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    Thursday, March 07, 2013

    Understanding Special Permission Sticky Bit in Linux

    Now there are few permissions which are used in Linux and are referred as special permission due to SUID and SGID in their respective link their different functionality in terms of their usage. You can find details about

    Sticky Bit
    This special permission becomes very useful in most the cases. This is used when you are the owner of a particular file and you have give full permission to that file for all others but still you don't want any one of them to delete that file apart from the user and group owner. In that case sticky bit plays a very important role as once you assign this permission to some file or directory no one else apart from the user and group owner will be able to delete that file or directory.

    Before showing you any example let me give you some helpful and important tips.
    Sticky Bit can be assigned using two ways
    1. Octal (1)
    2. Symbolic (t)

    Octal (1):
    If you want to use octal method then this is the syntax which you need to follow
    # chmod 1XXX /dirname
    Here 1 means assigning sticky bit and XXX means the permission to be applied

    For example:
    # chmod 1775 /statusupdate
    Here I am assigning full permission to user and group owner and read and execute permission to others including a sticky bit given by 1 at the beginning of permission.

    Symbolic (t) :
    If you want to assign sticky bit using symbolic way then this will be the syntax
    # chmod +t /dirname
    For example
    # chmod o+t /statusupdate
    Here I am not meshing with any other existing permission instead additionally I am assigning a sticky bit permissions for all others for statusupdate directory

    Let me show you some practical example.

    I have 2 users namely user1 and user2. A common directory is assigned to both of them by the root to put up their status update at the end of the day in this directory. Now being a root I will assign sticky bit to the main directory along with any sub directories if there is any.
    # mkdir /statusupdate
    # chmod 1777 /statusupdate

    user1 statusupdate
    $ cd /statusupdate
    $ mkdir mywork
    $ chmod
    1777 mywork

    $ ls -l
    total 4
    t. 2 user1 user1 4096 Oct 17 07:04 mywork

    Now as in my case for the demo purpose I have given full permission to mywork directory which I don't think most will do but this is just an example. Now as you see addition (t) option is visible marked in red color in the permission section for others.

    Now log in as user2
    It seems user2 is not so friendly with user1 and wants to delete his statusdata to create his impression on the boss. Lets see if he can do that
    $ cd /statusupdate
    $ ls -l
    total 4
    drwxrwxrwt. 2 deepak deepak 4096 Oct 17 07:04 mywork
    $ rm -rf mywork
    rm: cannot remove `mywork': Operation not permitted

    Ooops the operation is not permitted. So it seems user2 will have to honestly work hard to create an impression over his boss.

    So this is how sticky bit works the same could have been done using symbolic way as well.

    Removing sticky bit

    # chmod 0775 /statusupdate
    # ls -l
    drwxrwxr-x.   3 root root  4096 Oct 17 07:07 statusupdate

    The same can be done in symbolic way using the below command
    # chmod -t /statusupdate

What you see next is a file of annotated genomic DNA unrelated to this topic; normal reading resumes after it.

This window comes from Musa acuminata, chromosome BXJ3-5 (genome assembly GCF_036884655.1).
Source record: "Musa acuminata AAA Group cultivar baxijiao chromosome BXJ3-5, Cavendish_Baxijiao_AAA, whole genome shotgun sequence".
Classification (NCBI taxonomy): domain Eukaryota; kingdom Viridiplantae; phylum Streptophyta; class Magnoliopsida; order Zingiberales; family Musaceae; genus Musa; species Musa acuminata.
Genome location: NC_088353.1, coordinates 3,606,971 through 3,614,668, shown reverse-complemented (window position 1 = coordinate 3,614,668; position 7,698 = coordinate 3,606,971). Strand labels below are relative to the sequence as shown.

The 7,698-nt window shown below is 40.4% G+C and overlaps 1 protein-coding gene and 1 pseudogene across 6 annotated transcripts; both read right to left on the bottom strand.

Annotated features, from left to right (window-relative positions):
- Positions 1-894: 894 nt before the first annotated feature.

Many a times you will observe a capital (T) at the others permission section instead of small (t) now you do not have to get confused regarding this as both of them signify sticky bit but with a little difference that if others have executable permission on them then after applying sticky bit you will get small (t) but if others do not have executable permission then others will get capital (T).

    Let me show you with the help of one example

    Before applying Sticky Bit with executable permission
    # chmod 775 /statusupdate
    # ls -l
    x.   3 root root  4096 Oct 17 07:07 statusupdate

    After Sticky Bit with executable permission
    # chmod 1775 /statusupdate
    # ls -l
    drwxrwxr-t.   3 root root  4096 Oct 17 07:07 statusupdate

    Now as you see a small (t) since the directory had executable permission

    Before applying sticky bit without executable permission
    # chmod 774 /statusupdate
    # ls -l
    drwxrwxr--.   3 root root  4096 Oct 17 07:07 statusupdate

    After Sticky Bit without executable permission
    # chmod 1774 /statusupdate
    # ls -l
    drwxrwxr-T.   3 root root  4096 Oct 17 07:07 statusupdate

    So I hope I cleared my point on all the possible cases with sticky bit.

    Now in case you want to search all the files and directories with sticky bit permission
    # find / -perm +1000
    where 1000 signifies files or dir having sticky bit as per the octal value we use. Now again you can use additional switch with find command like -type d or f to search more accurately.

    Follow the below links for more tutorials:

    What is a Kernel in Linux?
    How does a DNS query works when you type a URL on your browser?
    How to create password less ssh connection for multiple non-root users
    How to create user without useradd command in Linux
    How to unlink/delete a symbolic in Linux
    How to give normal user root privileges using sudo in Linux/Unix
    How to do Ethernet/NIC bonding/teaming in Red Hat Linux
    How to install/uninstall/upgrade rpm package with/without dependencies
    How to extract files to different directory using tar in Unix/Linux
    How to preserve Symbolic links with tar command in Unix/Linux
    How to give permission to user to run some commands in Linux
    How to set environment (PATH) variable permanently in Linux
    How to mount windows share on linux


    1. I really liked the way you have explained step by step.

      Very Helpful
      Your page is definitely going in my bookmarks.